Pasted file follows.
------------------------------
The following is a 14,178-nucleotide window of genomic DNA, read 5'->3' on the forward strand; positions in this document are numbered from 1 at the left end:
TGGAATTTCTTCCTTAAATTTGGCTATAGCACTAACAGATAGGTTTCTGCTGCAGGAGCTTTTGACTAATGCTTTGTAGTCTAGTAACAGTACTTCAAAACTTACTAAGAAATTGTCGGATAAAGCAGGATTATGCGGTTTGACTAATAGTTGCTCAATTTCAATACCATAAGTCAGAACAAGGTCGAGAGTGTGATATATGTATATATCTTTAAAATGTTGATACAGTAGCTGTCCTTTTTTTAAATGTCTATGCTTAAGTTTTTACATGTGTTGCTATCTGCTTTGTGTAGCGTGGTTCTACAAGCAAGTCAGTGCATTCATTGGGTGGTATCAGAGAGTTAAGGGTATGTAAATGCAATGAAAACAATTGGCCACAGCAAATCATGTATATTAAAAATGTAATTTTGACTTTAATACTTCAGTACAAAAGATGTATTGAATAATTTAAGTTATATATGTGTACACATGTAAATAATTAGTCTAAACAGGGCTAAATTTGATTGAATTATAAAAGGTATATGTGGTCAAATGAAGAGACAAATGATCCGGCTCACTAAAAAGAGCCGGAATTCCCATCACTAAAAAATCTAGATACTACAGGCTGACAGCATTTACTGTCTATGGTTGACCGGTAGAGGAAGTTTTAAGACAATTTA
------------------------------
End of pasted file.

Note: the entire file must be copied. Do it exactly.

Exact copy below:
The following is a 14,178-nucleotide window of genomic DNA, read 5'->3' on the forward strand; positions in this document are numbered from 1 at the left end:
TGGAATTTCTTCCTTAAATTTGGCTATAGCACTAACAGATAGGTTTCTGCTGCAGGAGCTTTTGACTAATGCTTTGTAGTCTAGTAACAGTACTTCAAAACTTACTAAGAAATTGTCGGATAAAGCAGGATTATGCGGTTTGACTAATAGTTGCTCAATTTCAATACCATAAGTCAGAACAAGGTCGAGAGTGTGATATATGTATATATCTTTAAAATGTTGATACAGTAGCTGTCCTTTTTTTAAATGTCTATGCTTAAGTTTTTACATGTGTTGCTATCTGCTTTGTGTAGCGTGGTTCTACAAGCAAGTCAGTGCATTCATTGGGTGGTATCAGAGAGTTAAGGGTATGTAAATGCAATGAAAACAATTGGCCACAGCAAATCATGTATATTAAAAATGTAATTTTGACTTTAATACTTCAGTACAAAAGATGTATTGAATAATTTAAGTTATATATGTGTACACATGTAAATAATTAGTCTAAACAGGGCTAAATTTGATTGAATTATAAAAGGTATATGTGGTCAAATGAAGAGACAAATGATCCGGCTCACTAAAAAGAGCCGGAATTCCCATCACTAAAAAATCTAGATACTACAGGCTGACAGCATTTACTGTCTATGGTTGACCGGTAGAGGAAGTTTTAAGACAATTTA